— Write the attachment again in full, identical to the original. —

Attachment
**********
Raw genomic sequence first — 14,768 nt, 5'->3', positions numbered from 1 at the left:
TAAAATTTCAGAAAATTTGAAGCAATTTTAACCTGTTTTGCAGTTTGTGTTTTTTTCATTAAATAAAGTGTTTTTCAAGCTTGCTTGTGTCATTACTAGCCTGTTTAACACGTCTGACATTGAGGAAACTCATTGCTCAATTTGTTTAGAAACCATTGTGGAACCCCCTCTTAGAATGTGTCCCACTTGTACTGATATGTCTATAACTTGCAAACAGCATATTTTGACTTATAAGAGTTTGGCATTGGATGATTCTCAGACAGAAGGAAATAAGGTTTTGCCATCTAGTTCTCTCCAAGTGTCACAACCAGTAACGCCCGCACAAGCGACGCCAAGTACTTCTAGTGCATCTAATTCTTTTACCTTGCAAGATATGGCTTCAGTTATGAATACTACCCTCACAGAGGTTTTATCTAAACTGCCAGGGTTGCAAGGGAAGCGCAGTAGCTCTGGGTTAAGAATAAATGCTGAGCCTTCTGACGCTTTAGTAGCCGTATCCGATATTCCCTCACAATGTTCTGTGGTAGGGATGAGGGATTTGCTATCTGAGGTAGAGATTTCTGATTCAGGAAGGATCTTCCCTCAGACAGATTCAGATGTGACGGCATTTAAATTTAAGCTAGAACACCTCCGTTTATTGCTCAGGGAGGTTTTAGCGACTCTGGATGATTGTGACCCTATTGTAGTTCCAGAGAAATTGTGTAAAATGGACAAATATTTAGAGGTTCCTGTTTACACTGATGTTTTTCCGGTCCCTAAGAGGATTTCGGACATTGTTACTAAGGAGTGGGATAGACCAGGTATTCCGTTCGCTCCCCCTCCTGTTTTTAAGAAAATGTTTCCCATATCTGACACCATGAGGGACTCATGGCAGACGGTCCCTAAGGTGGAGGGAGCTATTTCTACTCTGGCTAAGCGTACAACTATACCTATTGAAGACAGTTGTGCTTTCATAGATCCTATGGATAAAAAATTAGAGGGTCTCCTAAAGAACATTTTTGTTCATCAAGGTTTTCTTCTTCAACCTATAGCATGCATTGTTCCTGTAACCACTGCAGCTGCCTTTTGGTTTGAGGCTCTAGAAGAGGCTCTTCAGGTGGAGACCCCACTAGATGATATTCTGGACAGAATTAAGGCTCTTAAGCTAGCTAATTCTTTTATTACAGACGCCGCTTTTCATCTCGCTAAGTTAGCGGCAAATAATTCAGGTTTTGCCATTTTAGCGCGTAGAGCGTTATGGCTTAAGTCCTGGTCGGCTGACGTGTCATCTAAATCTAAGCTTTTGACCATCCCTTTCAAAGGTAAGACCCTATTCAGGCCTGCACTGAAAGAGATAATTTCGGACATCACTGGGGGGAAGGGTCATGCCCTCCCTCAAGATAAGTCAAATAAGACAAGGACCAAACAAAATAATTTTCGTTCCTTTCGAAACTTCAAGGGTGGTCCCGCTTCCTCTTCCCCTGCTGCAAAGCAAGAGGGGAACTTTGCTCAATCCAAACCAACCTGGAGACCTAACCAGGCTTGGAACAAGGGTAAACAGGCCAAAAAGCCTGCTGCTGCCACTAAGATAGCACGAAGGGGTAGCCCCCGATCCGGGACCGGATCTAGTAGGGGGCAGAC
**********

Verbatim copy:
Raw genomic sequence first — 14,768 nt, 5'->3', positions numbered from 1 at the left:
TAAAATTTCAGAAAATTTGAAGCAATTTTAACCTGTTTTGCAGTTTGTGTTTTTTTCATTAAATAAAGTGTTTTTCAAGCTTGCTTGTGTCATTACTAGCCTGTTTAACACGTCTGACATTGAGGAAACTCATTGCTCAATTTGTTTAGAAACCATTGTGGAACCCCCTCTTAGAATGTGTCCCACTTGTACTGATATGTCTATAACTTGCAAACAGCATATTTTGACTTATAAGAGTTTGGCATTGGATGATTCTCAGACAGAAGGAAATAAGGTTTTGCCATCTAGTTCTCTCCAAGTGTCACAACCAGTAACGCCCGCACAAGCGACGCCAAGTACTTCTAGTGCATCTAATTCTTTTACCTTGCAAGATATGGCTTCAGTTATGAATACTACCCTCACAGAGGTTTTATCTAAACTGCCAGGGTTGCAAGGGAAGCGCAGTAGCTCTGGGTTAAGAATAAATGCTGAGCCTTCTGACGCTTTAGTAGCCGTATCCGATATTCCCTCACAATGTTCTGTGGTAGGGATGAGGGATTTGCTATCTGAGGTAGAGATTTCTGATTCAGGAAGGATCTTCCCTCAGACAGATTCAGATGTGACGGCATTTAAATTTAAGCTAGAACACCTCCGTTTATTGCTCAGGGAGGTTTTAGCGACTCTGGATGATTGTGACCCTATTGTAGTTCCAGAGAAATTGTGTAAAATGGACAAATATTTAGAGGTTCCTGTTTACACTGATGTTTTTCCGGTCCCTAAGAGGATTTCGGACATTGTTACTAAGGAGTGGGATAGACCAGGTATTCCGTTCGCTCCCCCTCCTGTTTTTAAGAAAATGTTTCCCATATCTGACACCATGAGGGACTCATGGCAGACGGTCCCTAAGGTGGAGGGAGCTATTTCTACTCTGGCTAAGCGTACAACTATACCTATTGAAGACAGTTGTGCTTTCATAGATCCTATGGATAAAAAATTAGAGGGTCTCCTAAAGAACATTTTTGTTCATCAAGGTTTTCTTCTTCAACCTATAGCATGCATTGTTCCTGTAACCACTGCAGCTGCCTTTTGGTTTGAGGCTCTAGAAGAGGCTCTTCAGGTGGAGACCCCACTAGATGATATTCTGGACAGAATTAAGGCTCTTAAGCTAGCTAATTCTTTTATTACAGACGCCGCTTTTCATCTCGCTAAGTTAGCGGCAAATAATTCAGGTTTTGCCATTTTAGCGCGTAGAGCGTTATGGCTTAAGTCCTGGTCGGCTGACGTGTCATCTAAATCTAAGCTTTTGACCATCCCTTTCAAAGGTAAGACCCTATTCAGGCCTGCACTGAAAGAGATAATTTCGGACATCACTGGGGGGAAGGGTCATGCCCTCCCTCAAGATAAGTCAAATAAGACAAGGACCAAACAAAATAATTTTCGTTCCTTTCGAAACTTCAAGGGTGGTCCCGCTTCCTCTTCCCCTGCTGCAAAGCAAGAGGGGAACTTTGCTCAATCCAAACCAACCTGGAGACCTAACCAGGCTTGGAACAAGGGTAAACAGGCCAAAAAGCCTGCTGCTGCCACTAAGATAGCACGAAGGGGTAGCCCCCGATCCGGGACCGGATCTAGTAGGGGGCAGAC